In a culture that is in the habit of demonising video games and blaming them for the extreme and the dangerous elements of society it’s always nice when something just relentlessly good comes from them as well.
One such example happened at my very own Alma Mater, West College Scotland where they not only broke a world record but helped to educated children about architecture using the widely popular sandbox game known as Minecraft.
The previous record was set by Stephen Reid, a Scottish born teacher who used Minecraft: Education Edition to teach students about architecture in Pennsylvania, USA. He taught to a group of 341 students, using the adaptable and open world software to actually build things in the game. However his record was beaten by the Paisley Campus of West College Scotland where they gathered 406 pupils from surrounding primary schools and under the supervision of architect Darren Keddie from Coats Observatory they learned how to recreate many of Paisley’s listed buildings in the game.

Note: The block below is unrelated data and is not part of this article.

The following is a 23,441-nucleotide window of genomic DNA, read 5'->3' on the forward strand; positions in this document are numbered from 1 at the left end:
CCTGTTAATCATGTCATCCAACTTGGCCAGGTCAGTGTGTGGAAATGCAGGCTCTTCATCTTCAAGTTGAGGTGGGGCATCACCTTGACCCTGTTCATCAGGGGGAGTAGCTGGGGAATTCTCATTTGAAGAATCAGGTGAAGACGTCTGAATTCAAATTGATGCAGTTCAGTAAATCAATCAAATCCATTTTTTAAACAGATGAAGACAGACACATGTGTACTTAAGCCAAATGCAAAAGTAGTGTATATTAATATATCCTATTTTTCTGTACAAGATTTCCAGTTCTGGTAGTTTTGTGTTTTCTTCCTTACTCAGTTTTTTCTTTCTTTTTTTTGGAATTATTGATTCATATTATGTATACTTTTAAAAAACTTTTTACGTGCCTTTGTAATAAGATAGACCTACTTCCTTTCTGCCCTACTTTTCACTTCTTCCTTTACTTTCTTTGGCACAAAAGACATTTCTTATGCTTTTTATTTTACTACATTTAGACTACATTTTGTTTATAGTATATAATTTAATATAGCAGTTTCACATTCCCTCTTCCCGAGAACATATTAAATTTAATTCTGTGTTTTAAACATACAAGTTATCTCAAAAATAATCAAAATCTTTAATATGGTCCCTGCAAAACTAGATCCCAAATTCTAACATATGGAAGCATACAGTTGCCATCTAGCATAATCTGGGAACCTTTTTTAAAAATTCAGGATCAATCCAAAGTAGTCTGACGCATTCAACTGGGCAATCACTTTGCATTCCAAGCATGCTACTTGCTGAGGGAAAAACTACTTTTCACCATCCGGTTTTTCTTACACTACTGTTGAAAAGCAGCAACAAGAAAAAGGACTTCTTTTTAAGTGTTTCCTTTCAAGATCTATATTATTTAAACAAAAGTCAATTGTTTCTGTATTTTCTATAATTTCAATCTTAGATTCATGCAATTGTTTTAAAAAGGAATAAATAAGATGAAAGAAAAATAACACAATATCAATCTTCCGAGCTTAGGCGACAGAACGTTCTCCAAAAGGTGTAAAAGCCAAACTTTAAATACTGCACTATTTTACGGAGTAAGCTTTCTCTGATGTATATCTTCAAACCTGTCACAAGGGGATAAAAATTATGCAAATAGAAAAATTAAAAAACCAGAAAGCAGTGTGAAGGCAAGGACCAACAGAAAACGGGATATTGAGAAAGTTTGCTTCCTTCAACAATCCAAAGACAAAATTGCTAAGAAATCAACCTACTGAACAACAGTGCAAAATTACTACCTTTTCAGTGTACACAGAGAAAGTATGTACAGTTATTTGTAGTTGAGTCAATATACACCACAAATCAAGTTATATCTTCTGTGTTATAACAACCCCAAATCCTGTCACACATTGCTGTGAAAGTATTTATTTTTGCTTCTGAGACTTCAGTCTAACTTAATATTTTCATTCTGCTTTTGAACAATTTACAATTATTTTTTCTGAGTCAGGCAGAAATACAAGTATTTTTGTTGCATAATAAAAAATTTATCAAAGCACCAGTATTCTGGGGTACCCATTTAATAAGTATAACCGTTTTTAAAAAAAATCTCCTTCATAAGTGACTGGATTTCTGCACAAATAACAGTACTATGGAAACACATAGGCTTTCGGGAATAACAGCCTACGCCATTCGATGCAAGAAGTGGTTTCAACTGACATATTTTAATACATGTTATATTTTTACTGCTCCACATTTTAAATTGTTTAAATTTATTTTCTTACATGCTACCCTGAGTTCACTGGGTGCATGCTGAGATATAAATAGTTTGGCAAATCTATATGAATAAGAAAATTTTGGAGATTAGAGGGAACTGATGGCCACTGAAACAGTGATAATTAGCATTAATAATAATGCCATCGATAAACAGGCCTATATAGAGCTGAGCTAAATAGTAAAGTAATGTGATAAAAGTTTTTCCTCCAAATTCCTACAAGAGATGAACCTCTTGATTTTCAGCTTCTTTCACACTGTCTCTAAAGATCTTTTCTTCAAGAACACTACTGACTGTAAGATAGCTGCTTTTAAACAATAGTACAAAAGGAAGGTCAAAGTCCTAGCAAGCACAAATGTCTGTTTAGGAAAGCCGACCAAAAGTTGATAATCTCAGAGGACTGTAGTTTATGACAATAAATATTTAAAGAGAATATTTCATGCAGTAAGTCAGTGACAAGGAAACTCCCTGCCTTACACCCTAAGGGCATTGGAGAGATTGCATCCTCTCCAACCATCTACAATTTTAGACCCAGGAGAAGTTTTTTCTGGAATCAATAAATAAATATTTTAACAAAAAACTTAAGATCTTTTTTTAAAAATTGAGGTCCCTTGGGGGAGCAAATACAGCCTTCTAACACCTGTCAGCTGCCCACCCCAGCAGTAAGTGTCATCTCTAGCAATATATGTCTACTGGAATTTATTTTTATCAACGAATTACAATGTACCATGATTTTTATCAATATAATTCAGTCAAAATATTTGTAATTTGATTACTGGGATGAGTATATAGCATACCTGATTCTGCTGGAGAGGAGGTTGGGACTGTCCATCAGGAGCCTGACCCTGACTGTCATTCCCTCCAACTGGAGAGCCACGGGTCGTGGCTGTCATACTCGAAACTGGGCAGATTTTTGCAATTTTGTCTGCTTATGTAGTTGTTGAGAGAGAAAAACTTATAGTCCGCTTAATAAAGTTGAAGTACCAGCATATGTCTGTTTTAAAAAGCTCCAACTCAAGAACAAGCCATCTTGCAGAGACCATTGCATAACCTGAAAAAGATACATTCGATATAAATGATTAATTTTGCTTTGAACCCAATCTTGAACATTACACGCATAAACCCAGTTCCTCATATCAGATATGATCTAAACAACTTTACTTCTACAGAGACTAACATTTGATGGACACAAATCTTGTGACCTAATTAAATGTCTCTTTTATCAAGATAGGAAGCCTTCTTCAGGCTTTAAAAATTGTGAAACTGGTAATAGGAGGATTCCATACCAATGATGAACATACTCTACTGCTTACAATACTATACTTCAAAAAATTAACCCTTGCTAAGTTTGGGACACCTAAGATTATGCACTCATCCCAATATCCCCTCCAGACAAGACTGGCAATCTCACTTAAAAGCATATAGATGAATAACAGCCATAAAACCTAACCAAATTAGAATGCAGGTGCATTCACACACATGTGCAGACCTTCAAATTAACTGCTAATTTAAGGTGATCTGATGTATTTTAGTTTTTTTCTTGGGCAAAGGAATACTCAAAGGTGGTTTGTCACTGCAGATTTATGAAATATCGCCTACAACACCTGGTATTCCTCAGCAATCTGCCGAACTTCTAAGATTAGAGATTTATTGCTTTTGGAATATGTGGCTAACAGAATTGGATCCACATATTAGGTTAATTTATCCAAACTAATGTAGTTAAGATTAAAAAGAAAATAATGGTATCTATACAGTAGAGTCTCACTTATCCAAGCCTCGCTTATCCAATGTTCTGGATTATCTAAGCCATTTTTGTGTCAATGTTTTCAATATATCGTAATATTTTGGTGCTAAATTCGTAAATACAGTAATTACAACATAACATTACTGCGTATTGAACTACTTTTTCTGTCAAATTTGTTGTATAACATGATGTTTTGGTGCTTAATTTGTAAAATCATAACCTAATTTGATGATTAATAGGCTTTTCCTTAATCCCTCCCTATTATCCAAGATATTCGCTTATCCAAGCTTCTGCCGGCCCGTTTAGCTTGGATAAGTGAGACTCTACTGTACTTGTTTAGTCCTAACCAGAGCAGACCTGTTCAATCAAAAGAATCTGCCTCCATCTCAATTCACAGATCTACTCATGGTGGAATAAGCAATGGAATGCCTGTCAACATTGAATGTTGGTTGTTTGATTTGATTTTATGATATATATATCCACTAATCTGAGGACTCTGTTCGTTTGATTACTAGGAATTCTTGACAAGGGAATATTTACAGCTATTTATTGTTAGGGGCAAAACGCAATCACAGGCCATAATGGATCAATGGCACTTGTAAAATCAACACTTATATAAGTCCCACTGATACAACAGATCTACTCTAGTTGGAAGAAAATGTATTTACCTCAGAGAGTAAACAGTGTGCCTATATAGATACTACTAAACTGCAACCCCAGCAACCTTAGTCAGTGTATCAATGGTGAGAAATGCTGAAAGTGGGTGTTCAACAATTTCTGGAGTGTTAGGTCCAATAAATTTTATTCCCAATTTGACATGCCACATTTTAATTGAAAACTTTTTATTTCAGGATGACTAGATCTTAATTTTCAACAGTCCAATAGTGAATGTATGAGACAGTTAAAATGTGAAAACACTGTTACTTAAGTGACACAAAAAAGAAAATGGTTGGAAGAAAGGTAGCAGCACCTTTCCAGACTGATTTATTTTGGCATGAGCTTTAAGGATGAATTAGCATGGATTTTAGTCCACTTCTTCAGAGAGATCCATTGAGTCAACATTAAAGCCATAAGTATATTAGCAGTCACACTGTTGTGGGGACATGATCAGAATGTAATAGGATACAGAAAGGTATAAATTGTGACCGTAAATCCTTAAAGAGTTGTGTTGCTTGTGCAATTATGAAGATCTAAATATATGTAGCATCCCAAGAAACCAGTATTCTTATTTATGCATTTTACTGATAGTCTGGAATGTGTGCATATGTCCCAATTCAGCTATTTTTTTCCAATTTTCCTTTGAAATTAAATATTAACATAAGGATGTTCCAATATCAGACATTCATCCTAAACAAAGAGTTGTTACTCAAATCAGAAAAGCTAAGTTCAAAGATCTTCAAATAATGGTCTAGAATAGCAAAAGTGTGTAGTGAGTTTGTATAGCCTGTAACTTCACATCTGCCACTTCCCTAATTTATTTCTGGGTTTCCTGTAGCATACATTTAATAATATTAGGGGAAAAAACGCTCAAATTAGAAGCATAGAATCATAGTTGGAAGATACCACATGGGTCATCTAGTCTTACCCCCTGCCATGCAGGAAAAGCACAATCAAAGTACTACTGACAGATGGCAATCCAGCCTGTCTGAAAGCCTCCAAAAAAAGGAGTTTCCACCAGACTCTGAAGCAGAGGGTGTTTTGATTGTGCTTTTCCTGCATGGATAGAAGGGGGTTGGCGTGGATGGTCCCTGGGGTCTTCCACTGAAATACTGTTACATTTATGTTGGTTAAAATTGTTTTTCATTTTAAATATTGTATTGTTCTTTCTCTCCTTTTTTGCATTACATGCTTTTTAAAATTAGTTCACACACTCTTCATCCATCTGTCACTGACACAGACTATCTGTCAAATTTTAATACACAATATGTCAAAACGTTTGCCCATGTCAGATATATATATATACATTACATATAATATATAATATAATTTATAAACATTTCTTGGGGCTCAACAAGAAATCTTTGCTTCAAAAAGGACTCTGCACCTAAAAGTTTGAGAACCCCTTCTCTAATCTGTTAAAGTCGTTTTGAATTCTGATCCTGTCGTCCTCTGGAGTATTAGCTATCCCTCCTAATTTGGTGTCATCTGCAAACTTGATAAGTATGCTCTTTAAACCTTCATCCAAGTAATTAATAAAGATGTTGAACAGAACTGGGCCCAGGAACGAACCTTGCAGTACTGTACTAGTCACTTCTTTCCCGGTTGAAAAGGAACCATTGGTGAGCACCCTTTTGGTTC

Paisley was a dream spot for this type of class because it is brimming with buildings of both historical and architectural significance in Scotland and they had the chance to find out more about buildings such as Coats Observatory, the Russell Institute and Paisley Abbey from Keddie himself.
Alongside Darren Keddie the class was administered by WCS Lecturer in Computing Amanda Ford and WCS Curriculum and Quality Leader for Computing David Renton who showed the youngsters how to recreate the local architecture in game and how to coordinate and code via Minecraft respectively.
I believe that this educational project is incredibly worthwhile because it utilises something familiar to most young people and makes what could be a potential career choice something fun and exciting and a few of the lucky youngsters might even leave inspired.
An added bonus is that it doesn’t have to stop here for them because each school involved will receive a copy of Minecraft Education Edition so that the pupils can continue to develop their new interest.
First Published on: https://offtherecordblog.org/
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